The question that remains in my mind from my time in Paraty, Brazil, is whether the boat was stolen. My suspicion is yes. The better scenario is that it was just ‘borrowed’, but I get ahead of myself.
The tequila influenced plan to travel from Sao Paulo to Paraty with my new found Brazilian friend actually came to fruition. But before I got there, I had to head back from the Pantanal. The journey was always going to be long but I did not expect the additional five hour stop on the side of the road in the middle of nowhere.
It started when I was woken by what sounded like a tyre blowing. Ahhhhh, I sighed as the entire Brazilian bus population poured off the vehicle at speed. Ever so English, I queued and waited my turn. No pushing and shoving from me. I was bought up better (thanks mum).
When my turn finally seemed to come, I collected my bags and headed off the bus…when my fellow travellers started to pour back on, panic in their eyes, to collect their belongings. This time all manners went out of the window (sorry mum) and I pushed my way to the exit where I located the source of the problem. The bus was on fire. Ahhhhh, my sigh deepened. This was not going to be quick.
Collecting my back pack and finding a spot which I considered beyond the blowing up zone I settled in for a long wait, and I wasn’t disappointed. It was coming up to 7am and already I needed sun cream. After about an hour the first team turned up: an ambulance to dress the hand of the bus driver who had heroically put out the fire (presumably with his hand – ok, not true and not even a bad joke!) and a mechanic.
Now, not possessing too many (read: any) mechanical skills I wouldn’t want to criticise but I’m pretty sure after a small explosion, twenty minutes of fire and an engine covered in foam, there was little that could be done by way of repair. But, that did not stop the team looking at the engine from every conceivable angle for over an hour before shaking their heads and driving off.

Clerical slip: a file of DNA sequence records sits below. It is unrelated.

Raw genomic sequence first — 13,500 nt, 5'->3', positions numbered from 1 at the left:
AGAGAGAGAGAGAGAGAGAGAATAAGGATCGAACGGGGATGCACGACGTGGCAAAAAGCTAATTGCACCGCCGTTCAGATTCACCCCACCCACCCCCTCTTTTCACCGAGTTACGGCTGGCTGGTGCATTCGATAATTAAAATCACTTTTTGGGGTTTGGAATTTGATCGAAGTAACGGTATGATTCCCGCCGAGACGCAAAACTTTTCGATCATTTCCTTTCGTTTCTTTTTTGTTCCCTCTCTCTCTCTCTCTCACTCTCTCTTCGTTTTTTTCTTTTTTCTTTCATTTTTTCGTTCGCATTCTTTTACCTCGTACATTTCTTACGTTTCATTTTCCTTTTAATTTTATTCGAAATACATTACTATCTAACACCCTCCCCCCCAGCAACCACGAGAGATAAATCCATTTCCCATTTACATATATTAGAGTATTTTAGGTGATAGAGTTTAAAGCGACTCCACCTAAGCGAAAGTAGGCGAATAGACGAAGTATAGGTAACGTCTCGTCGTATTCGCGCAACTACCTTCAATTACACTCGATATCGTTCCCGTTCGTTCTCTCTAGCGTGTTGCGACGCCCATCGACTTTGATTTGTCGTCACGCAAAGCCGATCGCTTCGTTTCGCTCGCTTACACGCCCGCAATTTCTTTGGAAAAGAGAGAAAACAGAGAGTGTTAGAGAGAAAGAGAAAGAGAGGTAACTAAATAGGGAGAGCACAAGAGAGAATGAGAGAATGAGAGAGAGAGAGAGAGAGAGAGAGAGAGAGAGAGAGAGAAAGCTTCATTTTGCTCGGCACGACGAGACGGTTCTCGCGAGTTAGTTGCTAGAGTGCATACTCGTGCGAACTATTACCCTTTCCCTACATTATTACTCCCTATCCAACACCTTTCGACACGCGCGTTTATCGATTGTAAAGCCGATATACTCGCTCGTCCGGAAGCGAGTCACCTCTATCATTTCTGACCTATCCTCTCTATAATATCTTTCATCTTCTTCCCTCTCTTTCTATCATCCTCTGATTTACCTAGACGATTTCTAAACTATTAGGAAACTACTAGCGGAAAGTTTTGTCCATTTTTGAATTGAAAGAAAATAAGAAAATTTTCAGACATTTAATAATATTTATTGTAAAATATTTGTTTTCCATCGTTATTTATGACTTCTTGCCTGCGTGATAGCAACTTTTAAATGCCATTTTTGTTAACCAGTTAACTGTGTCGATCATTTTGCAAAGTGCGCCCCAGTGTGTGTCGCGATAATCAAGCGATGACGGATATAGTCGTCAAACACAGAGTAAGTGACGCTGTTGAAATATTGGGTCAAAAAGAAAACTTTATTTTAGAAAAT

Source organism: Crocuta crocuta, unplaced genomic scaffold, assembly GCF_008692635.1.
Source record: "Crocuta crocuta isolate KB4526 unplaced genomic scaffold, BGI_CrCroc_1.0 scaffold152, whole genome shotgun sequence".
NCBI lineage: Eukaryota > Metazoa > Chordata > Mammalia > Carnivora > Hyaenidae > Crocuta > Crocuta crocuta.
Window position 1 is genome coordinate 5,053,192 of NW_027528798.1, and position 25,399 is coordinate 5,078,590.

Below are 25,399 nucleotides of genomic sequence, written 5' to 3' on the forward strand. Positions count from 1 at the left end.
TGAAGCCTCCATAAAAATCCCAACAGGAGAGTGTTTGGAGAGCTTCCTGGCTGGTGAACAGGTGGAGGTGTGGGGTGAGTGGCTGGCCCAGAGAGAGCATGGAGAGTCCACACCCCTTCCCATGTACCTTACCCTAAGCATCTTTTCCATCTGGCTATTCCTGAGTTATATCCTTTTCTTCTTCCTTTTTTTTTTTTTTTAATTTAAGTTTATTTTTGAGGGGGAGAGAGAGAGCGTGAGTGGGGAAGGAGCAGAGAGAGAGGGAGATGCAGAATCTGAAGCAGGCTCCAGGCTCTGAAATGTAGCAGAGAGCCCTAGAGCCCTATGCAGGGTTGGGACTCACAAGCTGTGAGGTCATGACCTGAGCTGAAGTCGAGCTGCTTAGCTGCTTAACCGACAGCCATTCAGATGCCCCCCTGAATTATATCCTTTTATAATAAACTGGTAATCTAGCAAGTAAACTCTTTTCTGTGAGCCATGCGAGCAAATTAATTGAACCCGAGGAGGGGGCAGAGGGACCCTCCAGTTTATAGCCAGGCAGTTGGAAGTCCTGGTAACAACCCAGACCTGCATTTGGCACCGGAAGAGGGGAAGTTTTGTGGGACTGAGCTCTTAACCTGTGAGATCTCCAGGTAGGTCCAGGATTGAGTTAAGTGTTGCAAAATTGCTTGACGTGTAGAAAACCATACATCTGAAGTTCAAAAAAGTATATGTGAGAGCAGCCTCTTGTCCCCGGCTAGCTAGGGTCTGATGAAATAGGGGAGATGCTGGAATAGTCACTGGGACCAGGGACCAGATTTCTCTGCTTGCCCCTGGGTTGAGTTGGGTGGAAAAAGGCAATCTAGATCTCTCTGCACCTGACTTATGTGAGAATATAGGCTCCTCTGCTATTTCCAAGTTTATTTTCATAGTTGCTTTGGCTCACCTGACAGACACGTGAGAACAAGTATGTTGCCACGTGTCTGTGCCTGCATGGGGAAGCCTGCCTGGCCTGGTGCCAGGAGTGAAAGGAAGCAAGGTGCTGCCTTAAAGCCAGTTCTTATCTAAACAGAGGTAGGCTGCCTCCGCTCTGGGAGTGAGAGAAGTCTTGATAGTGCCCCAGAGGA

I was starting to get hungry and was suddenly grateful for my Bear Grylls style survival instincts. I had a pack of crackers, a jar of marmite and a choice of six blades on my Swiss army knife to spread it with. Bliss, I tucked into ten crackers. Another hour passed, as did another ten crackers and…another repair team showed up. Perhaps it was lack of confidence by the first set of men, perhaps lack of communication, but the routine was repeated. Another ten crackers, another application of sun cream to my now burning body and off they set. This time, however, the news was firm. This bus could not be fixed. We needed a new bus. Hallelujah!
By the time the forty year old, battered, dusty replacement bus roared up I was borderline in need of medical assistance. From salt overdose. My tongue was stuck to the roof of my mouth from the marmite/cracker combo I had excitedly feasted on and the near sun stroke was making me so delirious I was at risk of slicing off my fingers with a choice of six blades from my Swiss army knife. Fortunately the bus bought water and I was able to return my mouth and body to some semblance of normal before undertaking the remaining five hour journey that would get me to Sao Paulo.